AUSTRALIA. DEPT OF THE PRIME MINISTER AND CABINET, UNITED AUSTRALIA PARTY, AUSTRALIAN LABOR PARTY, ONE NATION PARTY, AUSTRALIA. DEPT OF THE TREASURY, BUSINESS COUNCIL OF AUSTRALIA

Santos warns of PRRT tax hit

Original article by Paul Garvey
The Australian – Page: 20 : 18-Apr-19

Santos has posted sales revenue of $1.01bn for the March quarter, which is 28 per cent higher than previously, while free cash flow rose to a record $327m. Santos has also advised that it produced 18.4 million barrels of oil equivalent during the quarter, which is up 33 per cent year-on-year. Meanwhile, Santos has indicated that its earnings could be adversely affected by changes to the petroleum resource rent tax that take effect on 1 July.

CORPORATES
SANTOS LIMITED – ASX STO, ROYAL DUTCH SHELL PLC, CONOCOPHILLIPS, QUADRANT ENERGY PTY LTD, RBC CAPITAL MARKETS

Rio faces new iron ore output hit after fire

Original article by Brad Thompson
The Australian Financial Review – Page: 17 : 10-Apr-19

Rio Tinto’s iron ore shipments from the Pilbara will be further disrupted following a fire at a screening plant on East Intercourse Island. It follows a fire at another iron ore screening plant in early 2019, while Rio Tinto declared force majeure on some of its supply contracts in the wake of Cyclone Veronica in March. The latest incident may affect Rio Tinto’s ability to meet its full-year production guidance of 338 million to 350 million tonnes. Meanwhile, Rio Tinto has advised that it paid $US4.8bn ($6.5bn) in taxes and royalties in Australia in 2018, and $US6.8bn globally.

CORPORATES
RIO TINTO LIMITED – ASX RIO, UBS HOLDINGS PTY LTD, BHP GROUP LIMITED – ASX BHP

Lack of company tax cut biggest gripe

Original article by Ben Butler, Joyce Moullakis, Damon Kitney
The Australian – Page: 24 : 4-Apr-19

Business Council of Australia CEO Jennifer Westacott has reiterated the need for corporate tax cuts in the wake of the April 2019 Budget. She has described Australia’s current two-tiered company tax system as "bizarre", and notes that other nations are reducing their corporate tax rate while Australia’s remains one of the world’s highest. Meanwhile, the Australian Retailers Association’s executive director Russell Zimmerman says consumer spending should receive an immediate boost from the federal government’s proposed increase in the low- and middle-income tax offset.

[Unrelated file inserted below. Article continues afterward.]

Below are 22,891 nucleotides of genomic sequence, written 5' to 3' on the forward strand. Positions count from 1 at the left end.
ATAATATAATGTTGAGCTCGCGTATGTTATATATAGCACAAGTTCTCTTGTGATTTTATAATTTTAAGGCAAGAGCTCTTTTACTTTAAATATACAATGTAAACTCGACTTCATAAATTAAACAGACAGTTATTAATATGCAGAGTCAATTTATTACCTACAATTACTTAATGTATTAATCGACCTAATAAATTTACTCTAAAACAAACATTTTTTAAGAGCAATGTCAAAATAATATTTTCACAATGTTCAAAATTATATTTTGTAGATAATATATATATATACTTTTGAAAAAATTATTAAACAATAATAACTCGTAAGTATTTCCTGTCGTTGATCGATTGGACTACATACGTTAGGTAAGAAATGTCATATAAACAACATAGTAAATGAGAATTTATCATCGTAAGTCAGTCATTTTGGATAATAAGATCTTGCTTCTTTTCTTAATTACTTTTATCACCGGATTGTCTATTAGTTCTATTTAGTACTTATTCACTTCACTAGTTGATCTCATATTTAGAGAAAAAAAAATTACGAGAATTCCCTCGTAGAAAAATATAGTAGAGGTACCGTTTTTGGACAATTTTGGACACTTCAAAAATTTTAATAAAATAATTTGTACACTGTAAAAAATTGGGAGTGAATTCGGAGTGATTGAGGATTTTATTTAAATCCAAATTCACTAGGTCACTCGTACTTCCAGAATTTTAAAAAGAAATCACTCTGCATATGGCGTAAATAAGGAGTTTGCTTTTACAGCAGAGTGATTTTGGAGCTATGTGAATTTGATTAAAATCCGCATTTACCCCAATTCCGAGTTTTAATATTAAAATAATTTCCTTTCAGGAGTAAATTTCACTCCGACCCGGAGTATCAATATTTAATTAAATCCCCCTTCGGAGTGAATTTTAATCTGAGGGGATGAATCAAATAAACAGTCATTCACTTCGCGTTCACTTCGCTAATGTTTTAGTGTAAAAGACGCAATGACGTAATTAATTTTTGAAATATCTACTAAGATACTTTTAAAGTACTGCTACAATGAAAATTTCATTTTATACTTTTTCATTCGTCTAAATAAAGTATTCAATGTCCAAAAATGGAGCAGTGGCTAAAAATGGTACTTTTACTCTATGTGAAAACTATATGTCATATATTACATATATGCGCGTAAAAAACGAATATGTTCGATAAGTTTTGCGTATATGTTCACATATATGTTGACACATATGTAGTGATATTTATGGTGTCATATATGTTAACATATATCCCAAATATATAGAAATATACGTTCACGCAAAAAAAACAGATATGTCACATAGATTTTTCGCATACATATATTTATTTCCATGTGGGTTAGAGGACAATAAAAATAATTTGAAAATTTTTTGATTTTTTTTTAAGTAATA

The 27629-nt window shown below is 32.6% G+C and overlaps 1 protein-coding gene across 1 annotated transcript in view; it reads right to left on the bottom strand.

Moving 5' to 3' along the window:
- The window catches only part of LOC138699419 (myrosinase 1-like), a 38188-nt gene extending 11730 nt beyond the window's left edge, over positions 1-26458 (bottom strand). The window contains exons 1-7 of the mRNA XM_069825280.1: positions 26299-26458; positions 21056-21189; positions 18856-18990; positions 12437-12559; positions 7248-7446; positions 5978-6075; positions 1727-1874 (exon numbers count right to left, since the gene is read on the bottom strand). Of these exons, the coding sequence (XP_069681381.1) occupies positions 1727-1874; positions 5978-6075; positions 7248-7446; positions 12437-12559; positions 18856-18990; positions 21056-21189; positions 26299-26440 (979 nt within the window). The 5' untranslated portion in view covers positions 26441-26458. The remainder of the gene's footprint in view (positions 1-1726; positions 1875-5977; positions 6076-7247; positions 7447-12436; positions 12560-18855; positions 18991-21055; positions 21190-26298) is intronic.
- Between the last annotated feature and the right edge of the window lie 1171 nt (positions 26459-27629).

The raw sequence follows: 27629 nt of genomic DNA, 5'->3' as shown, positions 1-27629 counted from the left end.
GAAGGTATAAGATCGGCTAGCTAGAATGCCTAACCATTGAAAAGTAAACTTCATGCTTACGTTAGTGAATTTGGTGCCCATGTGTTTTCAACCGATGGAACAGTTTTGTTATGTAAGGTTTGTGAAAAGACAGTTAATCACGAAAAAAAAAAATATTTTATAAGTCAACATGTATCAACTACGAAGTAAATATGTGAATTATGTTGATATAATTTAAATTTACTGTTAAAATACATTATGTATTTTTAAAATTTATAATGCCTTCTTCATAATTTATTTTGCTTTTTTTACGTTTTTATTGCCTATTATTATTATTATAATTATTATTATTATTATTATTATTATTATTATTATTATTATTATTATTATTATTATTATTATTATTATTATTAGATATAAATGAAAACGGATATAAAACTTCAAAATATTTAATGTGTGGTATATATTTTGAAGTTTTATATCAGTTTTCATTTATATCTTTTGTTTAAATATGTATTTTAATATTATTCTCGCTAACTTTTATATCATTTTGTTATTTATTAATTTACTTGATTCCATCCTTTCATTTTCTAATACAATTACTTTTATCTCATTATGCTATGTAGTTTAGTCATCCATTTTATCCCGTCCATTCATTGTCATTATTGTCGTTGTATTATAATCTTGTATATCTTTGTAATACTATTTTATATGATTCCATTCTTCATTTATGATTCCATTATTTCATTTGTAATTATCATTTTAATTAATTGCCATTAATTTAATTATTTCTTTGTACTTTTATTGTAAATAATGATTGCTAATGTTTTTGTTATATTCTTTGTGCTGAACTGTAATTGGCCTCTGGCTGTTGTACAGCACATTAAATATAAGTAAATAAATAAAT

CORPORATES
BUSINESS COUNCIL OF AUSTRALIA, AUSTRALIAN RETAILERS ASSOCIATION, AUSTRALIAN BANKING ASSOCIATION, THE AUSTRALIAN INDUSTRY GROUP, SUNCORP GROUP LIMITED – ASX SUN, MYOB GROUP LIMITED – ASX MYO, MORTGAGE CHOICE LIMITED – ASX MOC, STOCKLAND – ASX SGP

Labor tax breaks not enough

Original article by John Kehoe
The Australian Financial Review – Page: 8 : 18-Mar-19

Canadian economist Jack Mintz has produced a report on behalf of the Minerals Council of Australia. He concludes that reducing the company tax rate from 30 per cent to 25 per cent would do more to ensure that the nation remains internationally competitive than Labor’s proposal to provide businesses with a 20 per cent tax write-off for capital expenditure exceeding $20,000. The report also argues that the manufacturing sector would gain more benefit from Labor’s policy than industries such as mining.

CORPORATES
MINERALS COUNCIL OF AUSTRALIA, AUSTRALIAN LABOR PARTY

Tax law loss delivers $82m hit to BHP

Original article by Ben Butler
The Australian – Page: 19 : 30-Jan-19

The full Federal Court has overturned the Administrative Appeals Tribunal’s ruling that BHP and its London-listed arm are not associates for tax purposes. The case centred on the Australian Taxation Office’s dispute with BHP over its controversial marketing hub in Singapore. The ATO had alleged that BHP’s dual-listing agreement meant that its Australian division had to pay tax on the British arm’s profits under rules governing controlled foreign corporations.

CORPORATES
BHP GROUP LIMITED – ASX BHP, AUSTRALIAN TAXATION OFFICE, AUSTRALIA. ADMINISTRATIVE APPEALS TRIBUNAL, FEDERAL COURT OF AUSTRALIA, HUNTER VALLEY COAL CORPORATION